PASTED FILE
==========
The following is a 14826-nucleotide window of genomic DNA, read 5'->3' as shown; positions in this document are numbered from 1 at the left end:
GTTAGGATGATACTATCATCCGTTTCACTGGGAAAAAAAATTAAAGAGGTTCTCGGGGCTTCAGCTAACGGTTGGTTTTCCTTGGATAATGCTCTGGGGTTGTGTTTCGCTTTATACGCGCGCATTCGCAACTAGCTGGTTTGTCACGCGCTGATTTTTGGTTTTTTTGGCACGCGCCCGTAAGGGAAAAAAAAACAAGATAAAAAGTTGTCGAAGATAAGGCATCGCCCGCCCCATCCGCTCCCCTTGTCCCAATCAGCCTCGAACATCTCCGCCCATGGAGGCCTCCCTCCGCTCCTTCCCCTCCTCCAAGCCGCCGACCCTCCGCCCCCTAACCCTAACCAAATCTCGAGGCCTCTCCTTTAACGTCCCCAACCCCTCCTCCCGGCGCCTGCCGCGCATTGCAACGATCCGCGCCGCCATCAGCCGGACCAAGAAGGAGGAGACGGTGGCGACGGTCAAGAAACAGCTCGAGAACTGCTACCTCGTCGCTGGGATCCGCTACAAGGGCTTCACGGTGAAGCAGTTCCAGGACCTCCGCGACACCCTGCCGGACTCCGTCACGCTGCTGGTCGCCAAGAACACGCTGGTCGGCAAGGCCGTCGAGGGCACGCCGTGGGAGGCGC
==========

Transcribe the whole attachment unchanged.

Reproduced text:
The following is a 14826-nucleotide window of genomic DNA, read 5'->3' as shown; positions in this document are numbered from 1 at the left end:
GTTAGGATGATACTATCATCCGTTTCACTGGGAAAAAAAATTAAAGAGGTTCTCGGGGCTTCAGCTAACGGTTGGTTTTCCTTGGATAATGCTCTGGGGTTGTGTTTCGCTTTATACGCGCGCATTCGCAACTAGCTGGTTTGTCACGCGCTGATTTTTGGTTTTTTTGGCACGCGCCCGTAAGGGAAAAAAAAACAAGATAAAAAGTTGTCGAAGATAAGGCATCGCCCGCCCCATCCGCTCCCCTTGTCCCAATCAGCCTCGAACATCTCCGCCCATGGAGGCCTCCCTCCGCTCCTTCCCCTCCTCCAAGCCGCCGACCCTCCGCCCCCTAACCCTAACCAAATCTCGAGGCCTCTCCTTTAACGTCCCCAACCCCTCCTCCCGGCGCCTGCCGCGCATTGCAACGATCCGCGCCGCCATCAGCCGGACCAAGAAGGAGGAGACGGTGGCGACGGTCAAGAAACAGCTCGAGAACTGCTACCTCGTCGCTGGGATCCGCTACAAGGGCTTCACGGTGAAGCAGTTCCAGGACCTCCGCGACACCCTGCCGGACTCCGTCACGCTGCTGGTCGCCAAGAACACGCTGGTCGGCAAGGCCGTCGAGGGCACGCCGTGGGAGGCGC